Japan is concerned about France's planned sale of two warships to Russia, Foreign Minister Fumio Kishida told French Defense Minister Jean-Yves Le Drian on Monday.
Japan "is closely watching (the planned sale) with interest," Kishida told Le Drian in a meeting in Tokyo, according to a Foreign Ministry official.
Russia plans to deploy one of the amphibious assault ships to the Far East.
Le Drian responded by explaining France's position about the delivery of the Mistral-class carriers capable of launching helicopter, tank and missile attacks, the official said.
Despite objections from the United States and other countries, France appears determined to hand over the first of the two vessels.
French President Francois Hollande was quoted by Western media as saying the first warship would be delivered as scheduled in October, but a decision on the second would depend on Russia's attitude.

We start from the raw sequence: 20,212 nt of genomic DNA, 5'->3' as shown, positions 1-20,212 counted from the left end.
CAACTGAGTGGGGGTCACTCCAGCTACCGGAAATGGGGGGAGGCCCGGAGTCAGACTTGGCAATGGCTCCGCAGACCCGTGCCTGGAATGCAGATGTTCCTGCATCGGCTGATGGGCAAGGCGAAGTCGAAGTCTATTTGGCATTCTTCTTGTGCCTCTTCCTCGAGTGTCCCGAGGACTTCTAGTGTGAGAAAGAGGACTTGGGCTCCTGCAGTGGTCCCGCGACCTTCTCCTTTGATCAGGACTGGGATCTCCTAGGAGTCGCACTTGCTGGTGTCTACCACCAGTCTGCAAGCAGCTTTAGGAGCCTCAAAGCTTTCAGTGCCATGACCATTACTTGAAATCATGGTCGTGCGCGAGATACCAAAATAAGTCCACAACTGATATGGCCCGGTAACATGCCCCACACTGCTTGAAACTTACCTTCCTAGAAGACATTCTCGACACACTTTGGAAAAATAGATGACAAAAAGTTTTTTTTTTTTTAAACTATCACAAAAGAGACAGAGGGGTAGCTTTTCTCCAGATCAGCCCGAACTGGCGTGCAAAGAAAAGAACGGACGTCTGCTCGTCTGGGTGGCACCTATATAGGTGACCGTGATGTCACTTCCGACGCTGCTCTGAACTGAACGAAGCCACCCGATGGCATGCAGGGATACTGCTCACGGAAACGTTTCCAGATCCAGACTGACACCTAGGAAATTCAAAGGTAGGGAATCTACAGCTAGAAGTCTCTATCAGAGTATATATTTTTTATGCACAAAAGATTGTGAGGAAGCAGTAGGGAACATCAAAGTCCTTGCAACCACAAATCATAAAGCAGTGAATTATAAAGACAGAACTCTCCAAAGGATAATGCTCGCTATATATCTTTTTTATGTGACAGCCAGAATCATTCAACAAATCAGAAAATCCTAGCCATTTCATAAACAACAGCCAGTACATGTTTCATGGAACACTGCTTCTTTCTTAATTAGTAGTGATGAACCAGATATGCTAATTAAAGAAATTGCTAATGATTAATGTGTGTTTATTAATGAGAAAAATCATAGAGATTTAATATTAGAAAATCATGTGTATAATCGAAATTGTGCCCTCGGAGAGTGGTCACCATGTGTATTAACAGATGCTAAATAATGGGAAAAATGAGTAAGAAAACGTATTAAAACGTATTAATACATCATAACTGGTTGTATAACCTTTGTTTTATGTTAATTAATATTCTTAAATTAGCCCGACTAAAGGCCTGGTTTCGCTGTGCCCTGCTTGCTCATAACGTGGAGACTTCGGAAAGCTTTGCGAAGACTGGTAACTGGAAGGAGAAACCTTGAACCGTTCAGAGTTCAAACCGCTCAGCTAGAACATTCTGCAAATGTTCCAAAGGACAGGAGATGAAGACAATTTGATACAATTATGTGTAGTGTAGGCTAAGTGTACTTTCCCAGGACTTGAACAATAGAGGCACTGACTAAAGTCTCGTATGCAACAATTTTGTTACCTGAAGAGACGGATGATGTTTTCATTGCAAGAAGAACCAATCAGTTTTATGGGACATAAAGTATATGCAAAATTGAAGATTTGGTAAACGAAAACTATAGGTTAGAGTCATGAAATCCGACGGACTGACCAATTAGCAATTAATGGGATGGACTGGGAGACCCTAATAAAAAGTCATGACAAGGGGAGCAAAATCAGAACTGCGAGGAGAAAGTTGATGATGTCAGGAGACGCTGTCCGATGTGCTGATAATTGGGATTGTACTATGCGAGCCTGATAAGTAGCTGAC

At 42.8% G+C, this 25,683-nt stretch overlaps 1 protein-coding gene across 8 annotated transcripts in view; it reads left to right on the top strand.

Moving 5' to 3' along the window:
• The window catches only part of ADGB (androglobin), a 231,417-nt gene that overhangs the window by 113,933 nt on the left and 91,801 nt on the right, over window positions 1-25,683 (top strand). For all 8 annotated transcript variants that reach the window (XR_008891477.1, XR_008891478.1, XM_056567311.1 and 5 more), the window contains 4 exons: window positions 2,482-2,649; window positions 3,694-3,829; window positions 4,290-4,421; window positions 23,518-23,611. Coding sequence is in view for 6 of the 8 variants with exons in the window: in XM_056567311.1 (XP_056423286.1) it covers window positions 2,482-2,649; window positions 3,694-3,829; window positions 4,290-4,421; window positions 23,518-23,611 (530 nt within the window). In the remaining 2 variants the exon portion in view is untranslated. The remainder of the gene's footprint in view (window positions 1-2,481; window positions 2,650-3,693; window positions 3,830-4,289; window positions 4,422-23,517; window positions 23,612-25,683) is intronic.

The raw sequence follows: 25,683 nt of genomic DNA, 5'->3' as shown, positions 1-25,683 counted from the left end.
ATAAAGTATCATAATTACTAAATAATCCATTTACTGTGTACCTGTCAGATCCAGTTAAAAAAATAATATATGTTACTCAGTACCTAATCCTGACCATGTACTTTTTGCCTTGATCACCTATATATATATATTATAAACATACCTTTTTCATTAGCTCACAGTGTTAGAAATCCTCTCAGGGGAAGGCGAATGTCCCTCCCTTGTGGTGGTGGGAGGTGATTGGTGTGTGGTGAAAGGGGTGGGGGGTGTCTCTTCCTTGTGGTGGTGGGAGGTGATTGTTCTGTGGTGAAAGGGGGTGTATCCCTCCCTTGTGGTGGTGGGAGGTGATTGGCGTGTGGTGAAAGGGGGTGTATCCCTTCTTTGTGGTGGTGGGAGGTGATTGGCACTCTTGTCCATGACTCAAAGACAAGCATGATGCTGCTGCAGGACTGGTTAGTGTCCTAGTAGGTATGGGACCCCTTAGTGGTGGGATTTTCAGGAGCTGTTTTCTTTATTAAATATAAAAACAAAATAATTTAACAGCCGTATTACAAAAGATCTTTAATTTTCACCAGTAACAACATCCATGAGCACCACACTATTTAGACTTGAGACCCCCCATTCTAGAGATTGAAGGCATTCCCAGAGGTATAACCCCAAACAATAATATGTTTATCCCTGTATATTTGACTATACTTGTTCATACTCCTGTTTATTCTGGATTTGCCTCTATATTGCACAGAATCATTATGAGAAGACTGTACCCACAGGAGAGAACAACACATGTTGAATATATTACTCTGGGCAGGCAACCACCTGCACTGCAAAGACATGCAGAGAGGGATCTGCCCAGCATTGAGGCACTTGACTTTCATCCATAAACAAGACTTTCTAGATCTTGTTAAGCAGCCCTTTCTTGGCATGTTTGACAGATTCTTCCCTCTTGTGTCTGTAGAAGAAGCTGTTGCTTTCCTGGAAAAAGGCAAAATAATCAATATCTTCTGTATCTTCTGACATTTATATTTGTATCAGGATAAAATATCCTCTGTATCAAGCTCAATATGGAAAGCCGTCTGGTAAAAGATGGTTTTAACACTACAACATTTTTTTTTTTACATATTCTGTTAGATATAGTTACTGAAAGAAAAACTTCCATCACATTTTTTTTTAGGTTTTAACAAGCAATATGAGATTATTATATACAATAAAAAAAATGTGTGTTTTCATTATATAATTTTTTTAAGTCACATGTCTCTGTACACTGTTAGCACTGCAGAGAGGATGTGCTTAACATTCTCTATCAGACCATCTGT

In the meeting with Kishida, Le Drian supported a July 1 decision by the Cabinet of Prime Minister Shinzo Abe to allow Japan to exercise the right to collective self-defense.
The two ministers reaffirmed close cooperation among the Group of Seven industrialized nations in ensuring a full international investigation into the downing of a Malaysian airliner on July 17 in an area of eastern Ukraine controlled by pro-Russia separatists.
The G-7 groups Britain, Canada, France, Germany, Italy, Japan and the United States.